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James Deavin, Photographs from the New World

Jen Bekman Gallery
6 Spring Street, between Elizabeth St. and Bowery, 212-219-0166
East Village / Lower East Side
November 1 - December 9, 2006
Reception: Wednesday, November 1, 6 - 8 PM
Web Site

From being featured recently in Rob Walker’s `Consumed’ market trendspotting column in The New York Times Magazine to the surprising success of insider web sites devoted to the virtual world and its inhabitants, Second Life has begun to attract the sort of real world fervor that its fans experience when they log in and assume their alter egos. A real life corporate presence is emerging there—companies like Starwood, Intel, American Apparel and Penguin Books UK are getting in on the action building virtual versions of their businesses in SL.

Deavin says, “Second Life is a place where people can live out their dreams. Some people’s dreams are to have a bigger version of what they already have. Others’ fondest wish is to be a talking elephant from Mars. Second Life is not a `game’—there is no “next level,” no “level boss,” there is no winning or losing. Rather, characters enter into complex relationships, build things, earn and spend money. In fact, the world turns over ten million dollars a month. This money is spent in the market place and certain consumer products have become ubiquitous: grand pianos, waterfalls, boats, Japanese gardens. If money were no object, is this how real life would look?”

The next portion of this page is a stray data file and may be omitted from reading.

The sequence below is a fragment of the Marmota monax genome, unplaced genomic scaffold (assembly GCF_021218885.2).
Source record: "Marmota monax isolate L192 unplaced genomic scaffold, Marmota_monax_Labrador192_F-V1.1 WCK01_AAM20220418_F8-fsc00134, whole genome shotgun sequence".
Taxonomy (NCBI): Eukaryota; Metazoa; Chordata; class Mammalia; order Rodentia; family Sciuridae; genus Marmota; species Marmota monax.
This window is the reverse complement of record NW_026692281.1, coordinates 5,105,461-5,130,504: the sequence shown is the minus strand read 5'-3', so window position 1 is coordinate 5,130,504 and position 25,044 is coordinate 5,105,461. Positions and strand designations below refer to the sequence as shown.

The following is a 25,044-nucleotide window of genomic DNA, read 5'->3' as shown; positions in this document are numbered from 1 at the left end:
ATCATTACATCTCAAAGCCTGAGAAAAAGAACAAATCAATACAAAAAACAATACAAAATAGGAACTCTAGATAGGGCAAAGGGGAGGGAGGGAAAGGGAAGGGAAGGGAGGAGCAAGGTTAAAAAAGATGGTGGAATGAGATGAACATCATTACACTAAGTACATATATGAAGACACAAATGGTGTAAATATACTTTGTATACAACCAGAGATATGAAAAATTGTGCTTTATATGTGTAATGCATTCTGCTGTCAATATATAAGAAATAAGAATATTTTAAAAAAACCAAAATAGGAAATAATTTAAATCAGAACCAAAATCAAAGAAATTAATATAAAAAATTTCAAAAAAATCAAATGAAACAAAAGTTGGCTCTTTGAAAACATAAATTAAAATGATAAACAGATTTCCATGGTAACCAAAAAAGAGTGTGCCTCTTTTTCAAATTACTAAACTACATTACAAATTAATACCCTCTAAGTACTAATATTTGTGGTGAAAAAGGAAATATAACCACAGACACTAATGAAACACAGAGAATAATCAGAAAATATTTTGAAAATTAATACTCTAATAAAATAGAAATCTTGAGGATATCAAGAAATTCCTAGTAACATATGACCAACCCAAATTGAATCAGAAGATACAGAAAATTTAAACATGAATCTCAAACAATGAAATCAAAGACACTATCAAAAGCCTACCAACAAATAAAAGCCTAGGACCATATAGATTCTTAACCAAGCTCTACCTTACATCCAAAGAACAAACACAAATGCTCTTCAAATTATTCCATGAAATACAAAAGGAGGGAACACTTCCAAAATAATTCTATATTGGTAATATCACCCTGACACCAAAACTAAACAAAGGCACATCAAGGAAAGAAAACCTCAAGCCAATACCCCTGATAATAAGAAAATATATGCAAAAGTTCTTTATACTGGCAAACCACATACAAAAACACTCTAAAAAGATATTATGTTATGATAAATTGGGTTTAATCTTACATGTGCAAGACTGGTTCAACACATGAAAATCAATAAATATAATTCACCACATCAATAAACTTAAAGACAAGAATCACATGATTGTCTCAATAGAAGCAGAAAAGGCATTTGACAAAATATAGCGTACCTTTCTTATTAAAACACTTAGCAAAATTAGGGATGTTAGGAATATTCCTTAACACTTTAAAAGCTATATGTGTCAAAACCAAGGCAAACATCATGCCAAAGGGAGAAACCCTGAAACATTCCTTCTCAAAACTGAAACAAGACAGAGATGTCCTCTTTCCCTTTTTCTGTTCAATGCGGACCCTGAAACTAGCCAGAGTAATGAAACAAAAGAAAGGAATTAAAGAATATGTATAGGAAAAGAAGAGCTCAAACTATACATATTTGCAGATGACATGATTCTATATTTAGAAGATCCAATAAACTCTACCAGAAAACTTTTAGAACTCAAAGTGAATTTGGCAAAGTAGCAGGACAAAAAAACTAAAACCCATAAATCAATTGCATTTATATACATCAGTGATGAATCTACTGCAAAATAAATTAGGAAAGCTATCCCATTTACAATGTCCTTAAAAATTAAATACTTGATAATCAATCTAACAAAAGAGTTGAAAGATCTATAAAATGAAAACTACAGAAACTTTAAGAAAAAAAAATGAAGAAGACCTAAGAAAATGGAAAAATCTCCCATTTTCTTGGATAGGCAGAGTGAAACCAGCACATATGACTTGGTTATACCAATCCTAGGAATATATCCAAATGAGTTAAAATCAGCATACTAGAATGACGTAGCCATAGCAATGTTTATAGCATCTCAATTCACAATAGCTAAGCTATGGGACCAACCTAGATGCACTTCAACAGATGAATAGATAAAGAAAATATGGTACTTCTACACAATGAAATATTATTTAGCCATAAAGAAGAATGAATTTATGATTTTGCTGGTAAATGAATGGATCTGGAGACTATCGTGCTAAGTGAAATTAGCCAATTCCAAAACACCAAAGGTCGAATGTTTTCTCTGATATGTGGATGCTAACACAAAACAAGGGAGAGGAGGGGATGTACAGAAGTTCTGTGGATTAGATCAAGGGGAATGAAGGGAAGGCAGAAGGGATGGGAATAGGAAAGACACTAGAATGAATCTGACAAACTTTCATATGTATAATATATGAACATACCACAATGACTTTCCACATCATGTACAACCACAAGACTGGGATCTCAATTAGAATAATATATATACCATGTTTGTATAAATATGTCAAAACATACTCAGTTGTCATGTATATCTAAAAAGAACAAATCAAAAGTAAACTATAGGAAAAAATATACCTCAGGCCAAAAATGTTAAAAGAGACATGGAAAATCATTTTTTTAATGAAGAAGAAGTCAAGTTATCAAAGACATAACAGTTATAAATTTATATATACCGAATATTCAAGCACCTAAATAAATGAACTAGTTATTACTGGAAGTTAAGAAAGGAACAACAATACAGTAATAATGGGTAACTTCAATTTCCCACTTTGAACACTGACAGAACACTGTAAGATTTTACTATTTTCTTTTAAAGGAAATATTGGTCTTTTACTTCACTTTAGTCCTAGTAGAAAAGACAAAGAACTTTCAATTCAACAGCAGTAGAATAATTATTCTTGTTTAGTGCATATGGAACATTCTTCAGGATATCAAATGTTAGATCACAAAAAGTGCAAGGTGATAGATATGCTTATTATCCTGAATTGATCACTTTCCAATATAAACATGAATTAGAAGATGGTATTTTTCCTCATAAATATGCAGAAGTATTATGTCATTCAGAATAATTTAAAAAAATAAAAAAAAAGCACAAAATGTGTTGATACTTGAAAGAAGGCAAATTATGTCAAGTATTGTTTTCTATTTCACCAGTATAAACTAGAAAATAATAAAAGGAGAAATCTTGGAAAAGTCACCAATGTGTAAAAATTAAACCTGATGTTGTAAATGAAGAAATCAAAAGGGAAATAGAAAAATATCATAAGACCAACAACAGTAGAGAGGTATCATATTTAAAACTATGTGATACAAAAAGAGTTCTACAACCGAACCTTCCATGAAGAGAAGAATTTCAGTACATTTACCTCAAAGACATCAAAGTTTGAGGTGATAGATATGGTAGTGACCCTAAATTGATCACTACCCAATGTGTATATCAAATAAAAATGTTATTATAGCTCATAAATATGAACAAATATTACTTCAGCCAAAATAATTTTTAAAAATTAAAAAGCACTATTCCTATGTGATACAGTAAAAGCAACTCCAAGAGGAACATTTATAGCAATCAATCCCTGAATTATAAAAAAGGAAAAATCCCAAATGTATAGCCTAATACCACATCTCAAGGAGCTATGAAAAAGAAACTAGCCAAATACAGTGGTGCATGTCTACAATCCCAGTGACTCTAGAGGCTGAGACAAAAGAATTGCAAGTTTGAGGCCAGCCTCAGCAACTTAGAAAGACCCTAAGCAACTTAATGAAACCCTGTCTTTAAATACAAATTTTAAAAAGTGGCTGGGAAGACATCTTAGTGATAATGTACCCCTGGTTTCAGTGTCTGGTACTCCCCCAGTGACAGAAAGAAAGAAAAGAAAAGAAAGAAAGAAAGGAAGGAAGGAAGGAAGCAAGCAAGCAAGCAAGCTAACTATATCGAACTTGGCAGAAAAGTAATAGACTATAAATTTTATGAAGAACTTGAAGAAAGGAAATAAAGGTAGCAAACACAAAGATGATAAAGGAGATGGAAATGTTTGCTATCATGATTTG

Gallery director Jen Bekman observes, “I am naturally inclined to be interested in a visualization of a virtual world. I have been involved in virtual communities since the early nineties and it remains a big part of my everyday life, but only as text. Many of the photographers I work with create the fantastical from the mundane. In these photographs James is documenting other people’s manifestations of fantasy and uncovering their interpretations of what physical trappings provide happiness and comfort and/or signify success.”
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